Water Partnership Program
The Water Partnership Program (WPP) is a longstanding partnership among the World Bank and the governments of the Netherlands, the United Kingdom, Denmark, and Austria. The WPP supports the Bank’s poverty reduction efforts by mainstreaming climate-resilient growth and pragmatic approaches in Water Resources Management and Water Supply and Sanitation in World Bank projects and analytical work. It positions the Bank to respond to demand in any country and in water sub-sector and enables it to bring innovation and leverage investment in water to drive change in global policy dialogue, and to strengthen the results of its projects.
WPP funds activities that strengthen World Bank projects through innovative analytical work, capacity building, innovation and knowledge. It can fund activities in all World Bank client countries and on all water areas, such as Water Resources Management, Water Supply and Sanitation, Irrigation and Drainage, Water for Energy, and Environmental Services. With WPP’s $23.8 million first phase ending June 2012, the World Bank launched Phase II, a bolder and larger effort to help countries become resilient to climate change through better water management and water services.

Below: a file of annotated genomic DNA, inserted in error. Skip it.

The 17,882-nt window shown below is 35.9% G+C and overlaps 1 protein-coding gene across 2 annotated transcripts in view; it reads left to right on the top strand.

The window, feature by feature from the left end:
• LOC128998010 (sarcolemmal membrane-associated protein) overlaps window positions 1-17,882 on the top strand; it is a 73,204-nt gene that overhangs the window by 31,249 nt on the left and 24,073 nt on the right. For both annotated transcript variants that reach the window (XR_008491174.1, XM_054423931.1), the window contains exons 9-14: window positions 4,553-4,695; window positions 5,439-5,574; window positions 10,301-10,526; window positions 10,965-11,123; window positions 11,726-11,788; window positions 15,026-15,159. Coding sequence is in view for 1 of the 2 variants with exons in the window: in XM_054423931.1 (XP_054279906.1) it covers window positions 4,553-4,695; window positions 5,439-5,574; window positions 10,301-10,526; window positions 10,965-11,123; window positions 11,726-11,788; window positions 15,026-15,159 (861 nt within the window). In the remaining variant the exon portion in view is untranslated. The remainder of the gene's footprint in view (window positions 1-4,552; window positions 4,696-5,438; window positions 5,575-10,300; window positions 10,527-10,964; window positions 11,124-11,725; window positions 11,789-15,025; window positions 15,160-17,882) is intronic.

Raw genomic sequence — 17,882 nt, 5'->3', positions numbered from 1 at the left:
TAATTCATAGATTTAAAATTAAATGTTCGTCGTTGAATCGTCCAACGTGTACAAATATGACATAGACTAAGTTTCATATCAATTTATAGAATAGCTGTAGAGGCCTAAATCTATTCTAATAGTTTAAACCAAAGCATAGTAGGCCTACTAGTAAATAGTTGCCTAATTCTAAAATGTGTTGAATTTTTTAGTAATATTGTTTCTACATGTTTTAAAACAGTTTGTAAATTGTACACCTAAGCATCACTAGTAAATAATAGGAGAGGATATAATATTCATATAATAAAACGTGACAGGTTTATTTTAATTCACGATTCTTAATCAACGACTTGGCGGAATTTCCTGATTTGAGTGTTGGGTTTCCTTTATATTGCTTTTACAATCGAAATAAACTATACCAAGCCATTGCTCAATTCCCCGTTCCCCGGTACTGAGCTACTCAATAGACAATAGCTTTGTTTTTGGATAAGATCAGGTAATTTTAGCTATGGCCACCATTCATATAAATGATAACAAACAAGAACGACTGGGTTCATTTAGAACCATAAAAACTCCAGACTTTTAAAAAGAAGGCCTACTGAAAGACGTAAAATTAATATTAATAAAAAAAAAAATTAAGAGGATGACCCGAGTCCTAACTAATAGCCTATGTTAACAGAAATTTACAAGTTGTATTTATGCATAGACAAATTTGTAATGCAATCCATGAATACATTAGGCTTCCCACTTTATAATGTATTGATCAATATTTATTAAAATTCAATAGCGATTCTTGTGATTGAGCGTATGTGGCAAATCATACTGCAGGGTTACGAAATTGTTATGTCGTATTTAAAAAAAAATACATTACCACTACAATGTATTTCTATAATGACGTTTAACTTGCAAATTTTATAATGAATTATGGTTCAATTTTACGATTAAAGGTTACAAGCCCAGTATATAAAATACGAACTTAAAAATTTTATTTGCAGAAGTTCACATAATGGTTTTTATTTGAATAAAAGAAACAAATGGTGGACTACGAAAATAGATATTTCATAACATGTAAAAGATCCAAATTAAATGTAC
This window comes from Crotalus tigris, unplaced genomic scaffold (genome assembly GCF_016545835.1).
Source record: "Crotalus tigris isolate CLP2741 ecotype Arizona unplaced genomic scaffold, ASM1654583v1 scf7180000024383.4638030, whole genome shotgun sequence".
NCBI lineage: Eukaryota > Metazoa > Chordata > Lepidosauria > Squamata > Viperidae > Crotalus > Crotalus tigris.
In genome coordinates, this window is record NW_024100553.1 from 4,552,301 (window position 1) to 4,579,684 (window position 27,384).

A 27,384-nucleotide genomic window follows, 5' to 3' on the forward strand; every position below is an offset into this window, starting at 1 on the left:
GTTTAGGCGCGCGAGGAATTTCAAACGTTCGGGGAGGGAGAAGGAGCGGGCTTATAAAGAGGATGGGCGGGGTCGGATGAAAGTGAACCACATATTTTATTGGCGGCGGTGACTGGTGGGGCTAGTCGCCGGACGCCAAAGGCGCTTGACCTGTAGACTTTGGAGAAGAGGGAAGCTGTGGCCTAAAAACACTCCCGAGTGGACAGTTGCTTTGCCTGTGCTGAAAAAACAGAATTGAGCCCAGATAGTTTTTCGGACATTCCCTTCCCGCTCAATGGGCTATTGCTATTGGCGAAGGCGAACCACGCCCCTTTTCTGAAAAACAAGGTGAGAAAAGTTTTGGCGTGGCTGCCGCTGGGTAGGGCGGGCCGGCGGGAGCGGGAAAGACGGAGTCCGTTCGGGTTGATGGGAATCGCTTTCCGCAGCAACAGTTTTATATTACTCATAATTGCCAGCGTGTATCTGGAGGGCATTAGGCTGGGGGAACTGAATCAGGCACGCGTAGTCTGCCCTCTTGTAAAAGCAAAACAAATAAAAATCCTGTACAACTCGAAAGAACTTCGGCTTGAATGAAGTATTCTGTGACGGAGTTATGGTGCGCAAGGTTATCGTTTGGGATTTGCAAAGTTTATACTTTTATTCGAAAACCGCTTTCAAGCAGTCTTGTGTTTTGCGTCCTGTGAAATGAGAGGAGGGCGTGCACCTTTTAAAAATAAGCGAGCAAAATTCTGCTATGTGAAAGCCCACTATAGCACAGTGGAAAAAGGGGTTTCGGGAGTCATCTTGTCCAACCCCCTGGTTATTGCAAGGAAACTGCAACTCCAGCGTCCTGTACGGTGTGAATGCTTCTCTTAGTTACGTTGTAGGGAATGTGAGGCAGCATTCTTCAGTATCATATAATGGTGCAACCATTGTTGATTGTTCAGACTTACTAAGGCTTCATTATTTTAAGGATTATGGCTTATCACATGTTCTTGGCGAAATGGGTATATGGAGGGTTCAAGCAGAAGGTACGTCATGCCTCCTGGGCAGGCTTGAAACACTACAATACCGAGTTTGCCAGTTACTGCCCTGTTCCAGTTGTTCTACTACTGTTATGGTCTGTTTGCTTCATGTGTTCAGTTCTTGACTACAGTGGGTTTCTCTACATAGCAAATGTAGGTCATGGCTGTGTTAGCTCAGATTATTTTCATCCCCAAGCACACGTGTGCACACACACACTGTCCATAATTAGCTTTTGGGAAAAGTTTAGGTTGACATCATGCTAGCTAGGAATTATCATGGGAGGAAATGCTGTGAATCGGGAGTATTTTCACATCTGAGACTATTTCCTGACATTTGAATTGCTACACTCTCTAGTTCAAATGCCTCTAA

As of June 2014, WPP, including WET activities, supported $10.2 billion in World Bank lending, of which 28 percent was for projects in Sub-Saharan Africa, the region with the largest share of WPP funds, followed by 19 percent in Latin America and the Caribbean, and 16 percent in East Asia and the Pacific.
Featured: WPP Annual Report 2013/14: Water Security for All: The Next Wave of Tools
The WPP report, Water Security for All: The Next Wave of Tools outlines Phase II of the program and summarizes its achievements and impact from January 2013 through June 2014. The report showcases how the WPP enables the Bank’s Water Global Practice to become a knowledge incubator and achieve results across regions in areas calling for immediate action, such as climate change, energy and food security, and urban water management. It also demonstrates how programmatic approaches implemented through global initiatives can help countries to anticipate the future and better prepare for it.